The Worm Is Out of the Bag!
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Written by: Charlotte Glen, Horticulture Agent
Do you have shrubs that have been covered with brown, spindle shaped sacks all year? If so, your shrubs have bagworms and you need to treat now to prevent serious damage. Bagworms are a type of caterpillar that feed on many evergreen shrubs, especially conifers like Leyland cypress. They spend the winter as eggs inside their bags, but now they have hatched. They are out of the bag and are very hungry. Treating now will stop bagworms from feeding this year and will help prevent another outbreak next year. Both organic and synthetic insecticides are available to control this pest.
Bagworms are a type of caterpillar that builds a protective sack around their bodies out of leaves and needles from the plant they feed upon. Many gardeners initially mistake the bagworm’s sack for seed pods or cones. Unfortunately these caterpillars eat a lot and tend to occur in large numbers, enabling them to quickly eat all the green leaves off their plant host. This is particularly bad for conifers, including cedars, Leyland cypress, arborvitae, and junipers, which are their favorite foods. Most conifers cannot recover from having all of their foliage removed, whether by caterpillars or pruning shears, so heavy feeding by bagworms can kill these plants.
The bagworms that are currently feeding are very small. They have recently hatched from eggs that were inside the bags created last year. If not treated, they will continue to feed and grow larger. As they grow their sacks get larger, up to two inches long, and they become more visible. Unfortunately by the time they become large enough to be readily noticeable, they are more difficult to control, especially with organic products. Later in the summer these caterpillars will stop feeding and will mature into their adult form, which is a moth. The moths will mate and lay eggs inside their bags, where the eggs will overwinter and start the cycle all over again next spring.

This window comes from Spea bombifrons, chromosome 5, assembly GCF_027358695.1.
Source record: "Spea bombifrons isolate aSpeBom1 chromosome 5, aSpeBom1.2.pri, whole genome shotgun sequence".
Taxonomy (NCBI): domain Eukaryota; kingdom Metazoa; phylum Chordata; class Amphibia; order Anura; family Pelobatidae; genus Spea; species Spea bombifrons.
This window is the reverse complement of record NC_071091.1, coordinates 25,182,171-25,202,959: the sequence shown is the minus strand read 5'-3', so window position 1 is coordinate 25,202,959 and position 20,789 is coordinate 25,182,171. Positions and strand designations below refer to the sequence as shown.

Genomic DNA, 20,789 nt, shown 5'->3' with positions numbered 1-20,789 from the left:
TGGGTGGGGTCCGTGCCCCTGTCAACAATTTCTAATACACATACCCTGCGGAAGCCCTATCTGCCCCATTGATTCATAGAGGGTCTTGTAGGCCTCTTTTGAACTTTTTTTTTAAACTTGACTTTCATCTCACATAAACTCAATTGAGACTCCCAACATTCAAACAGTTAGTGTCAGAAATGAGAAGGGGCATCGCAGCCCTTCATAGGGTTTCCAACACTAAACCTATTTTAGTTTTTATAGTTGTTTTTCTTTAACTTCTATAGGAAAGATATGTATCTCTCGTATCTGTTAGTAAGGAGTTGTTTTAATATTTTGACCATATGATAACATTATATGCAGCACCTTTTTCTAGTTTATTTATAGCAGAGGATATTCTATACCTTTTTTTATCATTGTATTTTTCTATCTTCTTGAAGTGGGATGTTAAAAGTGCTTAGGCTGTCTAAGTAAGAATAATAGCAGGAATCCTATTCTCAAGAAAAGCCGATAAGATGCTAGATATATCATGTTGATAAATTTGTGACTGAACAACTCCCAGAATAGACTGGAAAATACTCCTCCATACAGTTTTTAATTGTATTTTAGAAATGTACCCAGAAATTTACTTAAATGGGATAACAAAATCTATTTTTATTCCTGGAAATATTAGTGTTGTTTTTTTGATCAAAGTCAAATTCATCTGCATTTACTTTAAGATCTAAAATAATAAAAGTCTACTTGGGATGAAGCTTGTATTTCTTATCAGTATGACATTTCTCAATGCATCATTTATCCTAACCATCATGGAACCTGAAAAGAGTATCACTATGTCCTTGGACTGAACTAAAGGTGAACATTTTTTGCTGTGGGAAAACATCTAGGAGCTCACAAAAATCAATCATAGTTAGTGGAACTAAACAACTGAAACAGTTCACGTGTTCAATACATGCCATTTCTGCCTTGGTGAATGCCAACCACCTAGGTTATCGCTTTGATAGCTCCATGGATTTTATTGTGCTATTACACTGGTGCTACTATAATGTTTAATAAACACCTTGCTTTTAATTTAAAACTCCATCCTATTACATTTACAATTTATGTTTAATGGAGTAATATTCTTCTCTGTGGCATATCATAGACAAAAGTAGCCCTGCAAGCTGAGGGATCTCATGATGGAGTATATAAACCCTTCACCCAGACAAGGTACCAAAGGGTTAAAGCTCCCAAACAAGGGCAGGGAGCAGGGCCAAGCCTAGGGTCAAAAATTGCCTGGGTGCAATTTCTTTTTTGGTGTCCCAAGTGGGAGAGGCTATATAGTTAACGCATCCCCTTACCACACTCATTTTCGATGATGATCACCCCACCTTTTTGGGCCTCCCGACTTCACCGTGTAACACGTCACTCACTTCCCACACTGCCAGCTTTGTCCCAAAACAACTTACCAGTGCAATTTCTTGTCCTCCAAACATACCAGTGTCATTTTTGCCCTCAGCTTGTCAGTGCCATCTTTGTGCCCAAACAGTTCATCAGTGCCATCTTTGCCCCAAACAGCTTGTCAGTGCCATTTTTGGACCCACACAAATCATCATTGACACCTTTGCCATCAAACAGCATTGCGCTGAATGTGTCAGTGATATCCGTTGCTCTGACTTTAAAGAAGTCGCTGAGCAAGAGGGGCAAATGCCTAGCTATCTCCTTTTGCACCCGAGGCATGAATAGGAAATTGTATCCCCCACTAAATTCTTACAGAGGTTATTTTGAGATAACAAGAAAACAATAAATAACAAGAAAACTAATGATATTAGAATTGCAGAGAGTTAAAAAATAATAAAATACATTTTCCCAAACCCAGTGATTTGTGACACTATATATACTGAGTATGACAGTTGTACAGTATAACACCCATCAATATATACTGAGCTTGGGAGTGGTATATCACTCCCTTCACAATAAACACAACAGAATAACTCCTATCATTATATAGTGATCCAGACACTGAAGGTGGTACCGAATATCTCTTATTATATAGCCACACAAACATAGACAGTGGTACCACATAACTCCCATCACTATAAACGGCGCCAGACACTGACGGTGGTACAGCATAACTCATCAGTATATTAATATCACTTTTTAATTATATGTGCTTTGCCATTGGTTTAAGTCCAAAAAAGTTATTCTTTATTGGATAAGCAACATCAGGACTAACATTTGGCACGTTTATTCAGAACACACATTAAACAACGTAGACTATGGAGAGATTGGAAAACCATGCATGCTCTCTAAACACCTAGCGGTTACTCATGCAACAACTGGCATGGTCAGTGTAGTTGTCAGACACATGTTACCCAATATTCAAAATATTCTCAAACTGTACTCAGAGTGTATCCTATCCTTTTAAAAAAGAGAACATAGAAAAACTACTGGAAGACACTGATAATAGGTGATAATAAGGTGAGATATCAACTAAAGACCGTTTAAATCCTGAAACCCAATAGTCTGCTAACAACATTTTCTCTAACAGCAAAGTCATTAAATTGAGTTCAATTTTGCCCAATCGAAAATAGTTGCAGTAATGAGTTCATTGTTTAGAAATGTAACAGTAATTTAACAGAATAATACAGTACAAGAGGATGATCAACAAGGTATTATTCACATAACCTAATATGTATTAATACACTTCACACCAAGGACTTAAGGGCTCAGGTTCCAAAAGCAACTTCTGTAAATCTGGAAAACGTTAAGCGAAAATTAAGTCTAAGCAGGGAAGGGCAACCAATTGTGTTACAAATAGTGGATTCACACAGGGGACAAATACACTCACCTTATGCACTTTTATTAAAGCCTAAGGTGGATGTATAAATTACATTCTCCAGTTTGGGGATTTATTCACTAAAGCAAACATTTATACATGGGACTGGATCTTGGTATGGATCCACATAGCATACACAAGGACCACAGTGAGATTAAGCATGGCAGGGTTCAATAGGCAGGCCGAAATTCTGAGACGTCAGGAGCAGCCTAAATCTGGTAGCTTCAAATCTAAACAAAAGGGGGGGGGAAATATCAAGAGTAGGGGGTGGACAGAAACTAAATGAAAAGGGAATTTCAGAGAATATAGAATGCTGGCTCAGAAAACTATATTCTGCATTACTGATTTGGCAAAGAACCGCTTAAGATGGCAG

Treating for Bagworms
As with all caterpillar pests, gardeners have both organic and synthetic pesticide options for dealing with bagworms. All of these products are applied to plants as liquid sprays. Most can be bought as either concentrated products that are mixed in water, or as ready to use sprays that can be applied directly to plants. To find out how to mix and use the product you have, always read and follow label directions. Since bagworms tend to hatch all at one time, one treatment may be enough to control this pest. If some worms continue to feed after treating, spray again one to two weeks after the first application.
Organic Options – When bagworms are small they can be effectively treated with B.t. (Bacillus thuringiensis), a natural bacteria that kills only caterpillars and is sold under various brand names including DiPel, Green Light BT Worm Killer, and Safer Caterpillar Killer. Another natural, organic approved insecticide homeowners can use for bagworm control is spinosad, which is sold under brand names like Captain Jack’s Dead Bug Brew and Green Light Lawn & Garden Spray Spinosad Concentrate . Neem oil is an additional organic insecticide that will control bagworms as well as a wide range of insect pests. Organic products are most effective when applied before bagworms reach ¾” in length.
Synthetic insecticides effective for bagworm control include those containing the active ingredient bifenthrin, permethrin, cyfluthrin, carbaryl (Sevin), or malathion. These are readily available at most garden centers. To determine the active ingredient in any pesticide product check the label. When treating make sure to get complete coverage of the infested plant and read and follow all label directions. If bees are actively working flowering plants in the area wait until late evening to spray, after bees have returned to the hive.
Disclaimer: Recommendations for the use of chemicals are included in this article as a convenience to the reader. The use of brand names and any mention or listing of commercial products or services in this article does not imply endorsement by North Carolina Cooperative Extension nor discrimination against similar products or services not mentioned. Individuals who use chemicals are responsible for ensuring that the intended use complies with current regulations and conforms to the product label. Read and follow all label directions when using any pesticide.
If you have gardening questions, contact your local Cooperative Extension Office.
- If you live in Pender County, call 259-1235.
- In New Hanover County, call 798-7660
- In Brunswick County call 253-2610
- Or visit https://www.ces.ncsu.edu/